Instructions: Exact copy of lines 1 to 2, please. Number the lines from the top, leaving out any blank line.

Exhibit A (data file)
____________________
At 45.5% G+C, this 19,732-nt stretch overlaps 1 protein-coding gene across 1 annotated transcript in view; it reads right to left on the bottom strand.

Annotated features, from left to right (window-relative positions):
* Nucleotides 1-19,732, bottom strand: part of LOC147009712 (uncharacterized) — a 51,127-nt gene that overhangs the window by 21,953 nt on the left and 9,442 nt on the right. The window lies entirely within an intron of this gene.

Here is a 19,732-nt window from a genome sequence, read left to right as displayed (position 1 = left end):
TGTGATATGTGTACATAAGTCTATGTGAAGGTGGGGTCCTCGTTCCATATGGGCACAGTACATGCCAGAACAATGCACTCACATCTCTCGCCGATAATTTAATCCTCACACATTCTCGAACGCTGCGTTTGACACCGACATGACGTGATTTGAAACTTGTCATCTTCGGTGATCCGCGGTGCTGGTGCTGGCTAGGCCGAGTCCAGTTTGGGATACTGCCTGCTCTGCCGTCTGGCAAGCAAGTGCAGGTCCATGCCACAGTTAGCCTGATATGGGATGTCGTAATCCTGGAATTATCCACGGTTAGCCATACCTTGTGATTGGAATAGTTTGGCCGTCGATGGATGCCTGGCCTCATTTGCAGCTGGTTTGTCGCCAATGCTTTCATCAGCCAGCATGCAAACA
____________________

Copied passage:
At 45.5% G+C, this 19,732-nt stretch overlaps 1 protein-coding gene across 1 annotated transcript in view; it reads right to left on the bottom strand.

Annotated features, from left to right (window-relative positions):